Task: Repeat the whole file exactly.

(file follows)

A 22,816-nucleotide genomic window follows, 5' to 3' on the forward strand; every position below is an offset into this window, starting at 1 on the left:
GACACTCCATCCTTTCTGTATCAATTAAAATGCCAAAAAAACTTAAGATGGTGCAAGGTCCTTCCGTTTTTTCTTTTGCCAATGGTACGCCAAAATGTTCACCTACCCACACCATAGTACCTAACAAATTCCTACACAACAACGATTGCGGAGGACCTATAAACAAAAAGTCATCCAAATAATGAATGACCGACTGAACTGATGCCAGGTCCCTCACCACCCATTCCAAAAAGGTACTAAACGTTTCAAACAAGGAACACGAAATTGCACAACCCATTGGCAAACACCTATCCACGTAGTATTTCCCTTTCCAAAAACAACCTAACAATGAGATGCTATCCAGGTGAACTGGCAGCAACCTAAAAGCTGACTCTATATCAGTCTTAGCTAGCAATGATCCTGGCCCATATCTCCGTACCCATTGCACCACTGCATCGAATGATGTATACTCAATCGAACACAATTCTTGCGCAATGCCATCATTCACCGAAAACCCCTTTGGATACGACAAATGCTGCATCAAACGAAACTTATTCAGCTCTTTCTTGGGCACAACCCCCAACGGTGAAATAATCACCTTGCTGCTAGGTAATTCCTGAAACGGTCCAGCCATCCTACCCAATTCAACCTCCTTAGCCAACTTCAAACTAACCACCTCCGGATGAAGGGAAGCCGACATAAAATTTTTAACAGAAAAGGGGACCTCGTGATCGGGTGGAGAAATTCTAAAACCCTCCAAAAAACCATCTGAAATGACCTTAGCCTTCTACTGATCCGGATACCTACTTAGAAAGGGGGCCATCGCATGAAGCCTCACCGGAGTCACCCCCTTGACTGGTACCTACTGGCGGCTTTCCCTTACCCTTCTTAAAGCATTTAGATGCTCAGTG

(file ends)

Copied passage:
A 22,816-nucleotide genomic window follows, 5' to 3' on the forward strand; every position below is an offset into this window, starting at 1 on the left:
GACACTCCATCCTTTCTGTATCAATTAAAATGCCAAAAAAACTTAAGATGGTGCAAGGTCCTTCCGTTTTTTCTTTTGCCAATGGTACGCCAAAATGTTCACCTACCCACACCATAGTACCTAACAAATTCCTACACAACAACGATTGCGGAGGACCTATAAACAAAAAGTCATCCAAATAATGAATGACCGACTGAACTGATGCCAGGTCCCTCACCACCCATTCCAAAAAGGTACTAAACGTTTCAAACAAGGAACACGAAATTGCACAACCCATTGGCAAACACCTATCCACGTAGTATTTCCCTTTCCAAAAACAACCTAACAATGAGATGCTATCCAGGTGAACTGGCAGCAACCTAAAAGCTGACTCTATATCAGTCTTAGCTAGCAATGATCCTGGCCCATATCTCCGTACCCATTGCACCACTGCATCGAATGATGTATACTCAATCGAACACAATTCTTGCGCAATGCCATCATTCACCGAAAACCCCTTTGGATACGACAAATGCTGCATCAAACGAAACTTATTCAGCTCTTTCTTGGGCACAACCCCCAACGGTGAAATAATCACCTTGCTGCTAGGTAATTCCTGAAACGGTCCAGCCATCCTACCCAATTCAACCTCCTTAGCCAACTTCAAACTAACCACCTCCGGATGAAGGGAAGCCGACATAAAATTTTTAACAGAAAAGGGGACCTCGTGATCGGGTGGAGAAATTCTAAAACCCTCCAAAAAACCATCTGAAATGACCTTAGCCTTCTACTGATCCGGATACCTACTTAGAAAGGGGGCCATCGCATGAAGCCTCACCGGAGTCACCCCCTTGACTGGTACCTACTGGCGGCTTTCCCTTACCCTTCTTAAAGCATTTAGATGCTCAGTG